Subject: Processors | June 5, 2018 - 11:03 PM | Ryan Shrout
Tagged: Threadripper, ryzen, amd, 32-core, 12nm
During the keynote address at Computex in Taipei, AMD SVP Jim Anderson was on stage to showcase a preview of the upcoming 2000-series of Threadripper processors for high-end consumer PCs. The Threadripper brand already made waves last year by bringing 16-core and 32-thread designs to the market for the very first time, improving performance for extreme productivity tasks, rendering, development, video, and more.
We knew that the 2000-series was coming this year, based on the 12nm process from GlobalFoundries, just as the Ryzen 2000-series uses, but we have narrowed the availability time frame to Q3 of 2018.
But the big story at the show was that this generation would see a doubling of the maximum core count on Threadripper. Yes, you will be able to buy 32-core and 64-thread AMD Threadripper CPUs later this year!!
Hot on the heels of the impressive, but dubiously cooled, Intel 28-core demo yesterday, AMD is clearly intent on continuing momentum that is has built throughout 2017. AMD didn’t show us any Cinebench numbers, but my understanding is that the demo provided was completely air cooled. Intel’s…not so much. While impressive to see 28-cores at 5 GHz yesterday, more impressive is a 32-core machine with a system design I would be willing to implement.
No more details on pricing, performance, or platform were made available during the keynote, but we’ll be asking those questions as the week progresses.
Get ready for 32-cores!!
Subject: Processors | April 25, 2018 - 09:45 PM | Josh Walrath
Tagged: Zen+, Vega, TSMC, ryzen, Results, Q1 2018, Polaris, GLOBALFOUNDRIES, financials, amd, 7nm, 12nm
Today AMD announced their latest financial results for Q1 2018. We expected it to be a good quarter with their guidance earlier this year, but I doubt many thought it would be as strong as it turned out to be. AMD posted revenue of $1.65 billion with a net income of $81 million. This is up from the expected $1.57 billion that analysts expected from what is typically a slow quarter. This is up 40% from Q1 2017 and its $1.18 billion and up 23% from Q4 2017.
There are multiple reasons behind this revenue growth. The compute and graphics segment lead the way with $1.12B of revenue. The entire year of 2017 AMD had released parts seemingly nonstop since March and the introduction of Ryzen. Q1 continued this trend with the release of the first Ryzen APUs with Vega Graphics introducing the 2000 series. AMD also ramped up production of the newly released Zen+ Ryzen chips and started shipping those out to retailers and partners alike. Initial mobile Ryzen parts were also introduced and shipped with SKUs being also shipped to partners who have yet to announce and release products based on these chips. Finally the strength of the Radeon graphics chips in both gaming and blockchain applications allowed them a tremendous amount of sellthrough throughout 2017 and into 2018. AMD estimates that 10% of the quarter was due to blockchain demand.
Enterprise, Embedded, and Semi-Custom had a revenue of $532 million, which is lower than most analysts expected. Semi-Custom in particular has seen a decline over the past few quarters with the release and saturation of the market of the latest console platforms utilizing AMD designed chips. It appears as though much of the contract is front loaded in terms of revenue with royalties tapering off over time as sales decrease. AMD did have some significant wins, namely providing Intel with Vega based GPUs to be integrated with Intel’s Kaby Lake-G based units. These declines were offset by the shipment of EPYC based processors that are slowly ramping and being shipped to partners to be integrated into server platforms later this year. We have seen a handful of wins from companies like Dell EMC, but AMD is still slowly re-entering the market that they were forced to abandon with their previous, outdated Opteron products. AMD expects to reach mid-single digit marketshare during 2019, but for now they are just getting off the ground with this platform.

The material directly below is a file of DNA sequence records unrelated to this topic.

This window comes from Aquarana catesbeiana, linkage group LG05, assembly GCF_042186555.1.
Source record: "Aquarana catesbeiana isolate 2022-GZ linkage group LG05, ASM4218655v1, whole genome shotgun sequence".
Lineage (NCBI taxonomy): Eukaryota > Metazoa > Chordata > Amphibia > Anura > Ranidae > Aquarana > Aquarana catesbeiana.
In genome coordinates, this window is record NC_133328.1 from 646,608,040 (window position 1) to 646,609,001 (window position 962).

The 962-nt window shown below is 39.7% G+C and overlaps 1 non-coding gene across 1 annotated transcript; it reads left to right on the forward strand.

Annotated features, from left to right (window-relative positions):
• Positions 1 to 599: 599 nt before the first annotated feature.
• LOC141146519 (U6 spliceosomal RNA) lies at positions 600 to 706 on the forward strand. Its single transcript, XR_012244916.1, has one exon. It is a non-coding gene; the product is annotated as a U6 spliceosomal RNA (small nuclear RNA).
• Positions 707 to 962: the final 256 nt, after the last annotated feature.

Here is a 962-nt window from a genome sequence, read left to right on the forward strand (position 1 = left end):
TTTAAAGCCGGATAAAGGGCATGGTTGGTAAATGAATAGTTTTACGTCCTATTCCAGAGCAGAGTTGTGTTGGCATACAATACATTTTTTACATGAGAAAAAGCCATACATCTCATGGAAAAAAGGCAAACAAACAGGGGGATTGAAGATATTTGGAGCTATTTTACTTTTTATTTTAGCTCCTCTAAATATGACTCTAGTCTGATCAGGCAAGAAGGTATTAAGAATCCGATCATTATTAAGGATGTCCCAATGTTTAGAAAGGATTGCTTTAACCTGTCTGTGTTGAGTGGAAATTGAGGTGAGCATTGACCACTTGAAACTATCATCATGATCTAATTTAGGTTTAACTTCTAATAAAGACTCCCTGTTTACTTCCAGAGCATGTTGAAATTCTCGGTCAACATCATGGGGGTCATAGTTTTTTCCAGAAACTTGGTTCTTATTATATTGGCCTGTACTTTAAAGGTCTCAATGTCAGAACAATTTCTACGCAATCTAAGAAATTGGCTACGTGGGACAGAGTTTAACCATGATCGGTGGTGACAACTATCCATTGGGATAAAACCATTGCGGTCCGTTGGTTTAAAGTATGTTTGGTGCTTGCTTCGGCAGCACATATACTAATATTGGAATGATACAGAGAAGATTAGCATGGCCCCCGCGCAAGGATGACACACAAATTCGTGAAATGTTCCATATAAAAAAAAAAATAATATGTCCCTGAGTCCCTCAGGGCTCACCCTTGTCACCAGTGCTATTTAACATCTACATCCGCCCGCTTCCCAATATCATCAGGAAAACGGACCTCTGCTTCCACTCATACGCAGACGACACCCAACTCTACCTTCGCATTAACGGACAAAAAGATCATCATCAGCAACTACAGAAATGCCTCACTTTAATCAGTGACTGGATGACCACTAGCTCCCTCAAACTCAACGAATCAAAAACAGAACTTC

The company is not standing still or resting on their laurels after the successful and heralded launch of the latest Ryzen 2000 series chips based on the Zen+ architecture. It is aggressively ramping their mobile chips featuring the Zen/Vega combination and have some 25 product wins being released throughout late spring and summer. Overall partners have some 60 products either shipping or will ship later this year featuring Ryzen based CPUs.
There is some fear that AMD will see its GPU sales throughput be impacted by the recent drop of cryptocurrency value. Several years back with the Bitcoin crash we saw a tremendous amount of secondhand product being sold and GPU revenues for the company tanked. AMD is a bit more optimistic about the upcoming quarter as they expect the current cryptocurrency/blockchain market is much more robust and people will be holding onto these cards to mine other products/workloads rather than drop them on eBay. My thought here is that we will see a rise in cards available on the secondary/used market, but quite a bit might be offset by latent gaming demand that has been held back due the outrageous prices of GPUs over the past year. People that have been waiting for prices to get back to MSRP or below will then buy. This could be further enhanced if memory prices start to drop, providing more affordable DDR4 and flash for SSDs.